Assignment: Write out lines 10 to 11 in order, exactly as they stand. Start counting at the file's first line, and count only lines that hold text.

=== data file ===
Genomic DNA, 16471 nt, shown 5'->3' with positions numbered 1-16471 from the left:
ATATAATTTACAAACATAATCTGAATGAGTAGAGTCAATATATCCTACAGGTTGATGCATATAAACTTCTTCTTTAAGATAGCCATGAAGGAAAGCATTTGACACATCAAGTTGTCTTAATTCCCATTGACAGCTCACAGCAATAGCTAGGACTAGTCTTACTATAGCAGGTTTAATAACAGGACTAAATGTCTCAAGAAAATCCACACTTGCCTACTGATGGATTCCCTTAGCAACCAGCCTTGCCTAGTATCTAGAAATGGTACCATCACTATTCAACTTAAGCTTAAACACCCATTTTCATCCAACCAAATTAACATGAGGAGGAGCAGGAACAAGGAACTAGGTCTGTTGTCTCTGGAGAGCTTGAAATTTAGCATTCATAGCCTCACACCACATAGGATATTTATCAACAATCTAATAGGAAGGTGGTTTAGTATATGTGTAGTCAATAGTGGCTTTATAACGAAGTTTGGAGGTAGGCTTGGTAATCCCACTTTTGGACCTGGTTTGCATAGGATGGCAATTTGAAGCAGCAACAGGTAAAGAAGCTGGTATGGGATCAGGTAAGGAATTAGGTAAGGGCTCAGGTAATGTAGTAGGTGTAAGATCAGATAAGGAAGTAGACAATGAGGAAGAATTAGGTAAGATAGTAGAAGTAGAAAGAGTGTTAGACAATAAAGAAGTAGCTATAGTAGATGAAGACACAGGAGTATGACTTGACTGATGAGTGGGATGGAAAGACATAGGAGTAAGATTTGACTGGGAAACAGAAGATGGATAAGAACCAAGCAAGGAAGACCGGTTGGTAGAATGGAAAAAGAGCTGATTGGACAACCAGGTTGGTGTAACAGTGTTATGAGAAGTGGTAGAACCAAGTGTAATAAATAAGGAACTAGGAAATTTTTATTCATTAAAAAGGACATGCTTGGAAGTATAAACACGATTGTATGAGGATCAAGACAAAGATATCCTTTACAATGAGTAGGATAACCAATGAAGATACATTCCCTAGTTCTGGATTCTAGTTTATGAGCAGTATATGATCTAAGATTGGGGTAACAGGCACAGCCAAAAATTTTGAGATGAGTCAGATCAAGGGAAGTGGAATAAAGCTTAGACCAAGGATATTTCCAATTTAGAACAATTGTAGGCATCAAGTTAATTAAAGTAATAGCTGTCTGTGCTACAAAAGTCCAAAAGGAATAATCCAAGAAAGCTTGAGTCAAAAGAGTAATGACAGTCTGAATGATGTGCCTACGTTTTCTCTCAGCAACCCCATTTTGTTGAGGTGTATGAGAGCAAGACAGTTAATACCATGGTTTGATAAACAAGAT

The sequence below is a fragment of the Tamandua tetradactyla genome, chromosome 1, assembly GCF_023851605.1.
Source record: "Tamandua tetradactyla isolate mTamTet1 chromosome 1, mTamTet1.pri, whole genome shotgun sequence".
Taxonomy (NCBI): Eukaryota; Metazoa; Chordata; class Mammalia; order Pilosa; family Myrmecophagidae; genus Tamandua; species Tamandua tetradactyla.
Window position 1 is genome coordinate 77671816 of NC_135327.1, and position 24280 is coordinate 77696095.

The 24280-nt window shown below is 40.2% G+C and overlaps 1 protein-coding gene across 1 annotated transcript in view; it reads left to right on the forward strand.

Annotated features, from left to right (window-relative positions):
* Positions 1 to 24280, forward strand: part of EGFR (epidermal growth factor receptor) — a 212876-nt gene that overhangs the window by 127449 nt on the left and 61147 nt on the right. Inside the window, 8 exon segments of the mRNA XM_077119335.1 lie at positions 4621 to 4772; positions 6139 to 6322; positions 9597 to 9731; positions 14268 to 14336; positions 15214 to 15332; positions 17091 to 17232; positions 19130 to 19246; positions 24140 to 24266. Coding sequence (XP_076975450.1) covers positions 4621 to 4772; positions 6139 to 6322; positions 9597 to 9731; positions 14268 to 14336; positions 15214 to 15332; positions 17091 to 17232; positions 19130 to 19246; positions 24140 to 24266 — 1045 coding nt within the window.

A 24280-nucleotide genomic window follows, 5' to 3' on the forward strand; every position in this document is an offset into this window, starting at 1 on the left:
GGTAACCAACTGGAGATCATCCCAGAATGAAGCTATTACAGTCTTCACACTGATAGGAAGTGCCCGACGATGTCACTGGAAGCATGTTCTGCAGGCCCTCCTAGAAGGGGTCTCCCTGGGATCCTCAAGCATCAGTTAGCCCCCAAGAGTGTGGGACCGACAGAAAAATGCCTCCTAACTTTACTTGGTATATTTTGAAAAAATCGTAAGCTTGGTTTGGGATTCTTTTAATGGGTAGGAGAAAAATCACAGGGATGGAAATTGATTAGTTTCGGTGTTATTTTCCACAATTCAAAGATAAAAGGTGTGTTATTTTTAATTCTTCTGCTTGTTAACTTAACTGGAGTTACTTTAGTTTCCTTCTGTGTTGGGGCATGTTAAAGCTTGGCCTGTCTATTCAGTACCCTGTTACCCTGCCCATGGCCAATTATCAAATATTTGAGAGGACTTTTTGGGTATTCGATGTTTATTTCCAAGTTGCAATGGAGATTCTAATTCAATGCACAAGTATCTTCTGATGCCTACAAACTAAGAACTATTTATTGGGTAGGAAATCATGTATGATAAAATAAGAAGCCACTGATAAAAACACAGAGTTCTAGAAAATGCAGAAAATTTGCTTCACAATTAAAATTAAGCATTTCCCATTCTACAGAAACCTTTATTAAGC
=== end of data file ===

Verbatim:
A 24280-nucleotide genomic window follows, 5' to 3' on the forward strand; every position in this document is an offset into this window, starting at 1 on the left:
GGTAACCAACTGGAGATCATCCCAGAATGAAGCTATTACAGTCTTCACACTGATAGGAAGTGCCCGACGATGTCACTGGAAGCATGTTCTGCAGGCCCTCCTAGAAGGGGTCTCCCTGGGATCCTCAAGCATCAGTTAGCCCCCAAGAGTGTGGGACCGACAGAAAAATGCCTCCTAACTTTACTTGGTATATTTTGAAAAAATCGTAAGCTTGGTTTGGGATTCTTTTAATGGGTAGGAGAAAAATCACAGGGATGGAAATTGATTAGTTTCGGTGTTATTTTCCACAATTCAAAGATAAAAGGTGTGTTATTTTTAATTCTTCTGCTTGTTAACTTAACTGGAGTTACTTTAGTTTCCTTCTGTGTTGGGGCATGTTAAAGCTTGGCCTGTCTATTCAGTACCCTGTTACCCTGCCCATGGCCAATTATCAAATATTTGAGAGGACTTTTTGGGTATTCGATGTTTATTTCCAAGTTGCAATGGAGATTCTAATTCAATGCACAAGTATCTTCTGATGCCTACAAACTAAGAACTATTTATTGGGTAGGAAATCATGTATGATAAAATAAGAAGCCACTGATAAAAACACAGAGTTCTAGAAAATGCAGAAAATTTGCTTCACAATTAAAATTAAGCATTTCCCATTCTACAGAAACCTTTATTAAGC